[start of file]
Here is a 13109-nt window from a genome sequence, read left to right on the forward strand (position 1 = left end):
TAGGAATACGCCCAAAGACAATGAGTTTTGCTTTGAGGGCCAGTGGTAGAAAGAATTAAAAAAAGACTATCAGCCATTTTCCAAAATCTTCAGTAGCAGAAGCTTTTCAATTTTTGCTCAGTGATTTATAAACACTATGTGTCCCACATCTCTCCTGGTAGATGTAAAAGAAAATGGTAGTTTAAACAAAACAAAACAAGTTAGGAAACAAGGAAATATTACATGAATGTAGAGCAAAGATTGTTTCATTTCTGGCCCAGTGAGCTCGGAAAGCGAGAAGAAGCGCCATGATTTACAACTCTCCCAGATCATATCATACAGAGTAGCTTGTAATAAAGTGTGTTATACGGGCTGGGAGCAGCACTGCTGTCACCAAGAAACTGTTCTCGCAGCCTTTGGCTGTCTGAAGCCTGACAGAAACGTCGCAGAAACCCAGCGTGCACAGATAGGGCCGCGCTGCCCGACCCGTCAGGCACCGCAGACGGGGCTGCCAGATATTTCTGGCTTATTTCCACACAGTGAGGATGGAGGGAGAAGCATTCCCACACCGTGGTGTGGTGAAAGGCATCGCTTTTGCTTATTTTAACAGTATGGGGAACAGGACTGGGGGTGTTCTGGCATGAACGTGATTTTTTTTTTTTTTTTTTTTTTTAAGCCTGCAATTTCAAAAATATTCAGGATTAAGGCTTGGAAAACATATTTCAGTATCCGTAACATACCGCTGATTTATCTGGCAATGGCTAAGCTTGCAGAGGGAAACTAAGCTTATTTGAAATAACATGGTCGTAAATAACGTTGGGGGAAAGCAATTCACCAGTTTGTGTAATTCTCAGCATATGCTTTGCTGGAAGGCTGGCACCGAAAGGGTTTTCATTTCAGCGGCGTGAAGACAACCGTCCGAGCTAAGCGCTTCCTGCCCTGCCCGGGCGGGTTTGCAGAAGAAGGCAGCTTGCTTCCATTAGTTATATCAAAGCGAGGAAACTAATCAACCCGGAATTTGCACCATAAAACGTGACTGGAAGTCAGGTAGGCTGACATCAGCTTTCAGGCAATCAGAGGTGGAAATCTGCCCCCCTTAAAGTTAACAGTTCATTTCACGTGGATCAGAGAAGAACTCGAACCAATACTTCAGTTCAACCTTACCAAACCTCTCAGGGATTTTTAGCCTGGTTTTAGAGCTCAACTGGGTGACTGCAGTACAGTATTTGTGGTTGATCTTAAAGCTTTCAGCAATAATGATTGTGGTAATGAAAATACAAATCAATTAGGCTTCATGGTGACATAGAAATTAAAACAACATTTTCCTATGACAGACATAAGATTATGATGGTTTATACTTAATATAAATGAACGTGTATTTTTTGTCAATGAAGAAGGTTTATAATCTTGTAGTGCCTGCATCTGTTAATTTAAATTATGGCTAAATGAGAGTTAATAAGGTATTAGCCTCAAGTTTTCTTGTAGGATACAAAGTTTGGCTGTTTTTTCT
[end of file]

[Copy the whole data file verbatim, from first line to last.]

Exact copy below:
Here is a 13109-nt window from a genome sequence, read left to right on the forward strand (position 1 = left end):
TAGGAATACGCCCAAAGACAATGAGTTTTGCTTTGAGGGCCAGTGGTAGAAAGAATTAAAAAAAGACTATCAGCCATTTTCCAAAATCTTCAGTAGCAGAAGCTTTTCAATTTTTGCTCAGTGATTTATAAACACTATGTGTCCCACATCTCTCCTGGTAGATGTAAAAGAAAATGGTAGTTTAAACAAAACAAAACAAGTTAGGAAACAAGGAAATATTACATGAATGTAGAGCAAAGATTGTTTCATTTCTGGCCCAGTGAGCTCGGAAAGCGAGAAGAAGCGCCATGATTTACAACTCTCCCAGATCATATCATACAGAGTAGCTTGTAATAAAGTGTGTTATACGGGCTGGGAGCAGCACTGCTGTCACCAAGAAACTGTTCTCGCAGCCTTTGGCTGTCTGAAGCCTGACAGAAACGTCGCAGAAACCCAGCGTGCACAGATAGGGCCGCGCTGCCCGACCCGTCAGGCACCGCAGACGGGGCTGCCAGATATTTCTGGCTTATTTCCACACAGTGAGGATGGAGGGAGAAGCATTCCCACACCGTGGTGTGGTGAAAGGCATCGCTTTTGCTTATTTTAACAGTATGGGGAACAGGACTGGGGGTGTTCTGGCATGAACGTGATTTTTTTTTTTTTTTTTTTTTTTAAGCCTGCAATTTCAAAAATATTCAGGATTAAGGCTTGGAAAACATATTTCAGTATCCGTAACATACCGCTGATTTATCTGGCAATGGCTAAGCTTGCAGAGGGAAACTAAGCTTATTTGAAATAACATGGTCGTAAATAACGTTGGGGGAAAGCAATTCACCAGTTTGTGTAATTCTCAGCATATGCTTTGCTGGAAGGCTGGCACCGAAAGGGTTTTCATTTCAGCGGCGTGAAGACAACCGTCCGAGCTAAGCGCTTCCTGCCCTGCCCGGGCGGGTTTGCAGAAGAAGGCAGCTTGCTTCCATTAGTTATATCAAAGCGAGGAAACTAATCAACCCGGAATTTGCACCATAAAACGTGACTGGAAGTCAGGTAGGCTGACATCAGCTTTCAGGCAATCAGAGGTGGAAATCTGCCCCCCTTAAAGTTAACAGTTCATTTCACGTGGATCAGAGAAGAACTCGAACCAATACTTCAGTTCAACCTTACCAAACCTCTCAGGGATTTTTAGCCTGGTTTTAGAGCTCAACTGGGTGACTGCAGTACAGTATTTGTGGTTGATCTTAAAGCTTTCAGCAATAATGATTGTGGTAATGAAAATACAAATCAATTAGGCTTCATGGTGACATAGAAATTAAAACAACATTTTCCTATGACAGACATAAGATTATGATGGTTTATACTTAATATAAATGAACGTGTATTTTTTGTCAATGAAGAAGGTTTATAATCTTGTAGTGCCTGCATCTGTTAATTTAAATTATGGCTAAATGAGAGTTAATAAGGTATTAGCCTCAAGTTTTCTTGTAGGATACAAAGTTTGGCTGTTTTTTCT